Seit einigen Jahren wird die Frage heftig diskutiert, inwieweit man das Entstehen der Religion evolutionstheoretisch erklären kann. Nicholas Wade setzt sich damit in seinem Buch The Faith Instinct: How Religion Evolved and Why it Endures auseinander. Eine lesenswerte Rezension findet sich im Economist:
Whatever Darwin’s personal sensibilities, Mr Wade is convinced that a Darwinian approach offers the key to understanding religion. In other words, he sides with those who think man’s propensity for religion has some adaptive function. According to this view, faith would not have persisted over thousands of generations if it had not helped the human race to survive. Among evolutionary biologists, this idea is contested. Critics of religion, like Richard Dawkins and Steven Pinker, suggest that faith is a useless (or worse) by-product of other human characteristics.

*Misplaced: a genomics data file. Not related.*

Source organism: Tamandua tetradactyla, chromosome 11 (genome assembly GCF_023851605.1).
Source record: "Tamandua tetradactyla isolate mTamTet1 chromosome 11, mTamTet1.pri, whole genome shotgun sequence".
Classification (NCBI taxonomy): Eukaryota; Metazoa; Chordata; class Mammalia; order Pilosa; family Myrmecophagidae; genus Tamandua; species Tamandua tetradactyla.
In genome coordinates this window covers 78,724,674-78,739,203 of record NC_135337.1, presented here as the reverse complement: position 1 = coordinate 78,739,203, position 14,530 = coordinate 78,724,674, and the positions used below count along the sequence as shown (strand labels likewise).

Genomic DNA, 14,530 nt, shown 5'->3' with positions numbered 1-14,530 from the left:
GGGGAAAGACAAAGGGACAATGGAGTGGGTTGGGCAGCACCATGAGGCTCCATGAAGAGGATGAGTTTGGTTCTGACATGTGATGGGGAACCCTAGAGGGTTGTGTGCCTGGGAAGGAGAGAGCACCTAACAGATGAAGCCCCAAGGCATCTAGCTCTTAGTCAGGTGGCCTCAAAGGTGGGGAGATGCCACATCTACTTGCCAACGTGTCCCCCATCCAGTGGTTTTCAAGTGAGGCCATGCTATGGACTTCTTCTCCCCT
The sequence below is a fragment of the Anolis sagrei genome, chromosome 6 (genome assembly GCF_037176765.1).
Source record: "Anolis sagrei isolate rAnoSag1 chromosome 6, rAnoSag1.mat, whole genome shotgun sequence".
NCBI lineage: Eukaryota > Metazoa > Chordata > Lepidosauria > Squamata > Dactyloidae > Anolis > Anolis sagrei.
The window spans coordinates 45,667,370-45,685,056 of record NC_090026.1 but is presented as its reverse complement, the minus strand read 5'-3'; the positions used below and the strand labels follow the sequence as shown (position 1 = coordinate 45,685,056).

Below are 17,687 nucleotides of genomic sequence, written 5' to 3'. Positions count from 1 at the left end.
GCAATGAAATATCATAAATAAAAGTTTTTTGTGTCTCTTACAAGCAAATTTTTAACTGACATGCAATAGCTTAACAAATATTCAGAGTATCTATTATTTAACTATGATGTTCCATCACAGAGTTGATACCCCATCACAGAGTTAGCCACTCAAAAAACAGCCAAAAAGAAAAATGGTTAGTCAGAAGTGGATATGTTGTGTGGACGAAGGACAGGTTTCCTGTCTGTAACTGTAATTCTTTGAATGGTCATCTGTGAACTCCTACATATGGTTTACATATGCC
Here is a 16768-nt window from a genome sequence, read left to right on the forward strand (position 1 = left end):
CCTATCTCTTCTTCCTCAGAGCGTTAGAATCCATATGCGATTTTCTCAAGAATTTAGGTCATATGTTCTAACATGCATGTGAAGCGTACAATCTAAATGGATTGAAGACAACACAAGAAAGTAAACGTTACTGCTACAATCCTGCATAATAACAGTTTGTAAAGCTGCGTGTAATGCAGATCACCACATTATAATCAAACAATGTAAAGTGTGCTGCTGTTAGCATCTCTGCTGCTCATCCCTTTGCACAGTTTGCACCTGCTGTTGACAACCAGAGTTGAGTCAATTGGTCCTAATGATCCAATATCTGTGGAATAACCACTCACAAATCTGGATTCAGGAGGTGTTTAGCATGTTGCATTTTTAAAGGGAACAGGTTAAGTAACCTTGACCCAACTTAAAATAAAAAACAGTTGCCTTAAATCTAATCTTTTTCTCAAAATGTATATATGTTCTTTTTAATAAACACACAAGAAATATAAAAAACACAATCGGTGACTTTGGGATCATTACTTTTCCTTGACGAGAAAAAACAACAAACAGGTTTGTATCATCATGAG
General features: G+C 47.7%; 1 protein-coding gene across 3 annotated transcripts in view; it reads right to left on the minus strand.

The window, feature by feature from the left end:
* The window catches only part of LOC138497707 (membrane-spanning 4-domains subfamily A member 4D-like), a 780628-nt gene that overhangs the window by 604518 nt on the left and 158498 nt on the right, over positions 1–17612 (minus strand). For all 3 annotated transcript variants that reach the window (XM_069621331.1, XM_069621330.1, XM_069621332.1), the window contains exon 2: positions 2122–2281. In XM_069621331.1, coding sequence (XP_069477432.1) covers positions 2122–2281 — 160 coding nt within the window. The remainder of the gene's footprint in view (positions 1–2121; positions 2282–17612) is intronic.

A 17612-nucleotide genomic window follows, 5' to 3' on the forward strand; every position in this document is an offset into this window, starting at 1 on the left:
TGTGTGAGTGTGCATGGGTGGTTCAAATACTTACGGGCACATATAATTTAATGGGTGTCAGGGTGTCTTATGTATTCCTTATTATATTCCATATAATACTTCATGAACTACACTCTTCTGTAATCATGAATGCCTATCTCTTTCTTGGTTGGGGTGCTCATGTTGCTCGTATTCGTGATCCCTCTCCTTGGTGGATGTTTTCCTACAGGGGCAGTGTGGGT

These objections aside, this is a masterly book. It lays the basis for a rich dialogue between biology, social science and religious history. It also helps explain a quest for collective ecstasy that can take myriad forms.